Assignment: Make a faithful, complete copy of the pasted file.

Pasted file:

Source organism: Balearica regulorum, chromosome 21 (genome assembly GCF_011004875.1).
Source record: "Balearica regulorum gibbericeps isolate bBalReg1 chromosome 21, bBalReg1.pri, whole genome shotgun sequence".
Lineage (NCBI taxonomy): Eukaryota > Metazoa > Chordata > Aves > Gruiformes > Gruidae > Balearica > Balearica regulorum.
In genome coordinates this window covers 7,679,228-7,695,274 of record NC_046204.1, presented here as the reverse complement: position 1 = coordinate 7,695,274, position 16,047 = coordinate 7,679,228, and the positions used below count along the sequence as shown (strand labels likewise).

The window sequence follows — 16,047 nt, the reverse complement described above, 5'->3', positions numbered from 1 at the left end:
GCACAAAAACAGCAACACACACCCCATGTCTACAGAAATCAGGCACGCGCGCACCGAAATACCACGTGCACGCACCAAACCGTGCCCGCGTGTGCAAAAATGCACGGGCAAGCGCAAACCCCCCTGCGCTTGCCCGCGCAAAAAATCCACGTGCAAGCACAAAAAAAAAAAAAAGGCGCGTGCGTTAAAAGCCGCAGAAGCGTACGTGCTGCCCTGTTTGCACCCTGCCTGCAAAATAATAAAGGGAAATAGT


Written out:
Source organism: Balearica regulorum, chromosome 21 (genome assembly GCF_011004875.1).
Source record: "Balearica regulorum gibbericeps isolate bBalReg1 chromosome 21, bBalReg1.pri, whole genome shotgun sequence".
Lineage (NCBI taxonomy): Eukaryota > Metazoa > Chordata > Aves > Gruiformes > Gruidae > Balearica > Balearica regulorum.
In genome coordinates this window covers 7,679,228-7,695,274 of record NC_046204.1, presented here as the reverse complement: position 1 = coordinate 7,695,274, position 16,047 = coordinate 7,679,228, and the positions used below count along the sequence as shown (strand labels likewise).

The window sequence follows — 16,047 nt, the reverse complement described above, 5'->3', positions numbered from 1 at the left end:
GCACAAAAACAGCAACACACACCCCATGTCTACAGAAATCAGGCACGCGCGCACCGAAATACCACGTGCACGCACCAAACCGTGCCCGCGTGTGCAAAAATGCACGGGCAAGCGCAAACCCCCCTGCGCTTGCCCGCGCAAAAAATCCACGTGCAAGCACAAAAAAAAAAAAAAGGCGCGTGCGTTAAAAGCCGCAGAAGCGTACGTGCTGCCCTGTTTGCACCCTGCCTGCAAAATAATAAAGGGAAATAGT